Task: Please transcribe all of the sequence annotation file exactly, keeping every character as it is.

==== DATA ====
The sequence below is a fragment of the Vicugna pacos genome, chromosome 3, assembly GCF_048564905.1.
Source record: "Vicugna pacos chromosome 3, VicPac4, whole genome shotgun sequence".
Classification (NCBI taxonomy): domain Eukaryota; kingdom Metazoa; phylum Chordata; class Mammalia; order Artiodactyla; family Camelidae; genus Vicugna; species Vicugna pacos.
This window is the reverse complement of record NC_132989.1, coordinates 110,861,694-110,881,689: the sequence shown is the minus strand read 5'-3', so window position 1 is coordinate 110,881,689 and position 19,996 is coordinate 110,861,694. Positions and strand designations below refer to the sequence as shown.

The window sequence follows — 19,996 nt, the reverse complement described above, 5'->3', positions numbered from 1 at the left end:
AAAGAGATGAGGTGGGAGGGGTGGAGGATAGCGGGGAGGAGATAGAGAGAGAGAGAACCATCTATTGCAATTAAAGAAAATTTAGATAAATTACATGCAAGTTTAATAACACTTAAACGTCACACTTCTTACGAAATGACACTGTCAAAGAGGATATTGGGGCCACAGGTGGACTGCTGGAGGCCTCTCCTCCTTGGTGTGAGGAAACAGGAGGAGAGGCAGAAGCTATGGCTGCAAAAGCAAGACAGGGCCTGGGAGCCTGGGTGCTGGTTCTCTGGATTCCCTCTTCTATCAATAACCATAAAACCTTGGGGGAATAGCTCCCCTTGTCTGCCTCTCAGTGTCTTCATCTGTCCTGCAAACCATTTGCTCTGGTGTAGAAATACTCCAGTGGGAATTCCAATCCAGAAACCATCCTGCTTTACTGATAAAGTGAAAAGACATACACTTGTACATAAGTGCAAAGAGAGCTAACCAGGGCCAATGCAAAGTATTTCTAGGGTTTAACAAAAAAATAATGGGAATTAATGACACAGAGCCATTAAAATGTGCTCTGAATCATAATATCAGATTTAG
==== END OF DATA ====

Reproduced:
The sequence below is a fragment of the Vicugna pacos genome, chromosome 3, assembly GCF_048564905.1.
Source record: "Vicugna pacos chromosome 3, VicPac4, whole genome shotgun sequence".
Classification (NCBI taxonomy): domain Eukaryota; kingdom Metazoa; phylum Chordata; class Mammalia; order Artiodactyla; family Camelidae; genus Vicugna; species Vicugna pacos.
This window is the reverse complement of record NC_132989.1, coordinates 110,861,694-110,881,689: the sequence shown is the minus strand read 5'-3', so window position 1 is coordinate 110,881,689 and position 19,996 is coordinate 110,861,694. Positions and strand designations below refer to the sequence as shown.

The window sequence follows — 19,996 nt, the reverse complement described above, 5'->3', positions numbered from 1 at the left end:
AAAGAGATGAGGTGGGAGGGGTGGAGGATAGCGGGGAGGAGATAGAGAGAGAGAGAACCATCTATTGCAATTAAAGAAAATTTAGATAAATTACATGCAAGTTTAATAACACTTAAACGTCACACTTCTTACGAAATGACACTGTCAAAGAGGATATTGGGGCCACAGGTGGACTGCTGGAGGCCTCTCCTCCTTGGTGTGAGGAAACAGGAGGAGAGGCAGAAGCTATGGCTGCAAAAGCAAGACAGGGCCTGGGAGCCTGGGTGCTGGTTCTCTGGATTCCCTCTTCTATCAATAACCATAAAACCTTGGGGGAATAGCTCCCCTTGTCTGCCTCTCAGTGTCTTCATCTGTCCTGCAAACCATTTGCTCTGGTGTAGAAATACTCCAGTGGGAATTCCAATCCAGAAACCATCCTGCTTTACTGATAAAGTGAAAAGACATACACTTGTACATAAGTGCAAAGAGAGCTAACCAGGGCCAATGCAAAGTATTTCTAGGGTTTAACAAAAAAATAATGGGAATTAATGACACAGAGCCATTAAAATGTGCTCTGAATCATAATATCAGATTTAG